Life Insurance for Estate Planning

One of the main objectives of estate planning is to maximize the amount we leave to our families or bequeath to our favourite charities. What many wealthy families have learned is that one of the easiest ways to accomplish this is to reduce the portion of the estate which is lost to the government to pay taxes at death.

While this helps explain why many individuals of wealth maintain life insurance, it also underscores the advantages of life insurance to anyone who will have taxes or other liquidity needs at death. In addition, using life insurance as part of a charitable giving strategy can provide significant benefits to both the donor and the charity.  

As Malcolm Forbes alluded to, for providing capital to protect your family’s future financial security, paying taxes at death and creating a charitable legacy, nothing is more efficient or effective than life insurance.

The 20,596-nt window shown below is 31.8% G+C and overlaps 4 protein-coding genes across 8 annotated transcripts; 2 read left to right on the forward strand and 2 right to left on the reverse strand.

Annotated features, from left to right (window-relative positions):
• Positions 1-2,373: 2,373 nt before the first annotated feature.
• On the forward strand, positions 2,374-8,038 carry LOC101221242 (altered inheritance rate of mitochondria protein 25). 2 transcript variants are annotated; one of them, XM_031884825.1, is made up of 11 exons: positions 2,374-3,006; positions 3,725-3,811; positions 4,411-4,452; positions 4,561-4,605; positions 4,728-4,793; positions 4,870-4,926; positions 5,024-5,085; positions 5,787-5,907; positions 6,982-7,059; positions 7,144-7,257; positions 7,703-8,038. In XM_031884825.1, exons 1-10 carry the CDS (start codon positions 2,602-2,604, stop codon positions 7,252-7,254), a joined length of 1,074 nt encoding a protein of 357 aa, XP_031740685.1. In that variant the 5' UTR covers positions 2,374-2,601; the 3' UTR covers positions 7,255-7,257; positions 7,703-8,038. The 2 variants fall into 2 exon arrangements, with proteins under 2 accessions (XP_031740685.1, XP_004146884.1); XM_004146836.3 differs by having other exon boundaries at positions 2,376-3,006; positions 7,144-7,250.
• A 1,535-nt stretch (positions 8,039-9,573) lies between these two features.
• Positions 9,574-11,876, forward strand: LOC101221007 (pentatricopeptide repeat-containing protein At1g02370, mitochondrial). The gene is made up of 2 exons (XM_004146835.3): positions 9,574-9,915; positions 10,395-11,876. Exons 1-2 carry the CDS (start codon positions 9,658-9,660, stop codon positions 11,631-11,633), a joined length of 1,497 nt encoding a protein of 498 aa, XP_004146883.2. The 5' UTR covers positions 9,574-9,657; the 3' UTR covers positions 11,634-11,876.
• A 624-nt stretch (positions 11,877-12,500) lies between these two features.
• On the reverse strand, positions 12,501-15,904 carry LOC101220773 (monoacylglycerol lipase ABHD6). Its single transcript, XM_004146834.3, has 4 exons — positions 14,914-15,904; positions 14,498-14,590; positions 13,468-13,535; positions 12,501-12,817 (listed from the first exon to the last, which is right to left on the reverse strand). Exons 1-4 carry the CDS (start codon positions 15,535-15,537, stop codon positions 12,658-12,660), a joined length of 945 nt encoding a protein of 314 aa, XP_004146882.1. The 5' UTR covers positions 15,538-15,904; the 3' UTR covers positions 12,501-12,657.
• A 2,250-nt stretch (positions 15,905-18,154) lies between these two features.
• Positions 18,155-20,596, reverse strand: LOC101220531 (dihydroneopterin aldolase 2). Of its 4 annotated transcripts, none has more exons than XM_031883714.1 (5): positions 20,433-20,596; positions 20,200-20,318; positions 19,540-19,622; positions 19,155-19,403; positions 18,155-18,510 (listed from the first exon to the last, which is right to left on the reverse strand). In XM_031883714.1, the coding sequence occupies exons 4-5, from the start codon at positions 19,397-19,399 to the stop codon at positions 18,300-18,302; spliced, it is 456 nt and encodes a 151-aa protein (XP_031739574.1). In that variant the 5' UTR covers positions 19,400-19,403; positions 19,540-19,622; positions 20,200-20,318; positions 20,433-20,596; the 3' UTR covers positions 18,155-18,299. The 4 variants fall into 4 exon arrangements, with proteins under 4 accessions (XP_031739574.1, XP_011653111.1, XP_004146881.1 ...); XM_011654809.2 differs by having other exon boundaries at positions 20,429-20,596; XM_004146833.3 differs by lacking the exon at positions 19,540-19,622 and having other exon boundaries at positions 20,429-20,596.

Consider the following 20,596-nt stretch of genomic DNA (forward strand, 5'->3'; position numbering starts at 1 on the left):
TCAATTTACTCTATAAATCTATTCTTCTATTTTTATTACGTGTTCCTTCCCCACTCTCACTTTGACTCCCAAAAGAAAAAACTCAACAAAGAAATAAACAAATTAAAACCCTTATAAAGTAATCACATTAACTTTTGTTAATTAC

Please feel free to share this article with anyone who may find it of interest.

 

Charitable Gifting with Shared Ownership Universal Life Insurance

Many individuals have realized their charitable aspirations by donating a life insurance policy to the charity of their choice. In situations where that donation is a Universal Life policy, the use of a Shared Ownership strategy could prove to be a viable investment for the donor.

Shared Ownership refers to an arrangement involving cash value life insurance policies such as Universal Life. Universal Life combines life insurance with an investment fund which grows tax deferred until the cash value is withdrawn. If the cash value is paid out at death, the growth is tax free.